Sunday, August 30, 2020

Can We Reconstruct Vision from Brain Activity Alone?

Scientists have scanned the visual brain while a person is looking at something to figure out if there were recognizable patterns in the brain that corresponded to the image the subject was looking at.

Researchers then took information from the scan feed and input into an image generating network (Deep Neural Network) that went through a series of iterations to match the inputs coming from the brain. (Link to YouTube) The resulting video of the evolving iterations is paired with the original target image.

The flickering, abstract video seems to put special weight on symmetry, heads, and eyes.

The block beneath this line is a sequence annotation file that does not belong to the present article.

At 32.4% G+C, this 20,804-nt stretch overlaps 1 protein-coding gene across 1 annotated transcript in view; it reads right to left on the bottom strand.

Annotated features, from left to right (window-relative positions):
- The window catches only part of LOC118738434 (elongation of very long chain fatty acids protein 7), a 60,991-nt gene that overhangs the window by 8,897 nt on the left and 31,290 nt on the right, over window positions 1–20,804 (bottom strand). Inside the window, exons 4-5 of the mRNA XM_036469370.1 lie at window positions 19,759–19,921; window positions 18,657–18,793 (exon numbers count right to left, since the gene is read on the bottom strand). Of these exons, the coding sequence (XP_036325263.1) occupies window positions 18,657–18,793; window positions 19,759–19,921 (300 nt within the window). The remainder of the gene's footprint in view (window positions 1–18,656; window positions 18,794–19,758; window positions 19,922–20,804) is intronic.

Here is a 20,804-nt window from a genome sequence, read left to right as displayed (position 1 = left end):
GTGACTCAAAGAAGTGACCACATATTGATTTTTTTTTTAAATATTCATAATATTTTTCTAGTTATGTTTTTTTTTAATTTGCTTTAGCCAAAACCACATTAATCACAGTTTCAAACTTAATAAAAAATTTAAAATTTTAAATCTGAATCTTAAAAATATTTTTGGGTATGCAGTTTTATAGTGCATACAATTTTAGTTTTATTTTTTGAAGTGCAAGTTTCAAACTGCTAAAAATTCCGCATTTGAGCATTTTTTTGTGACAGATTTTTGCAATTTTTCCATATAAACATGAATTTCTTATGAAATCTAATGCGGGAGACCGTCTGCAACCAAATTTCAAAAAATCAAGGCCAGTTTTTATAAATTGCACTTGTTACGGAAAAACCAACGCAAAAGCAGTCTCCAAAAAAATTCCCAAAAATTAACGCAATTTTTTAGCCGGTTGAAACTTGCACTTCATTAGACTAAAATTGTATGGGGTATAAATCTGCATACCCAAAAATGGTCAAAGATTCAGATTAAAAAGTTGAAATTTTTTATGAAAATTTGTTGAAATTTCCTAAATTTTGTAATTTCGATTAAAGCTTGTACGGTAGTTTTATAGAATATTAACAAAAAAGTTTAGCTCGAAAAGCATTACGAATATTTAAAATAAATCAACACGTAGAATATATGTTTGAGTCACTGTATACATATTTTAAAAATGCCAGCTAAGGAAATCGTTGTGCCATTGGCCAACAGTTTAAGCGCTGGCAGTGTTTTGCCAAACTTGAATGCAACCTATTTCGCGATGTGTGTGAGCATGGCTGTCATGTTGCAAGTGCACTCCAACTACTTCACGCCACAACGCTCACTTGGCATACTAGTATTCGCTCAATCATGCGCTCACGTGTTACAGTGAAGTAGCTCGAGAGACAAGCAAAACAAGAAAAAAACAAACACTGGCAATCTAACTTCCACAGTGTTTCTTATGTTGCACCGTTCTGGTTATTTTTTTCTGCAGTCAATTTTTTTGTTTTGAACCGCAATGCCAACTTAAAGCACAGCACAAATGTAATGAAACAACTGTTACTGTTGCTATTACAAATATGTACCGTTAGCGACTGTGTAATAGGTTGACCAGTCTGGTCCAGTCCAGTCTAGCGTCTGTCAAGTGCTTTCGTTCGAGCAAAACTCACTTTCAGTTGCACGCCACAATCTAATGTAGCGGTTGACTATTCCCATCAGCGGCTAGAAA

Terry said...

That's fascinating, but also disturbing. Why did the cellist end up looking like the mug of beer? Why did so many of the inanimate objects seem to have eyes? Our brains are weird. But I bet this research is going to get better and better and they'll make amazing advances to help people with vision problems.

Unknown said...

It is the programmers who emphasized symmetry, eyes, etc.

Salty Pumpkin Studio said...

Scary. The research into neuro networks will probably prove to be useful. But, there's always a catch that we may not like.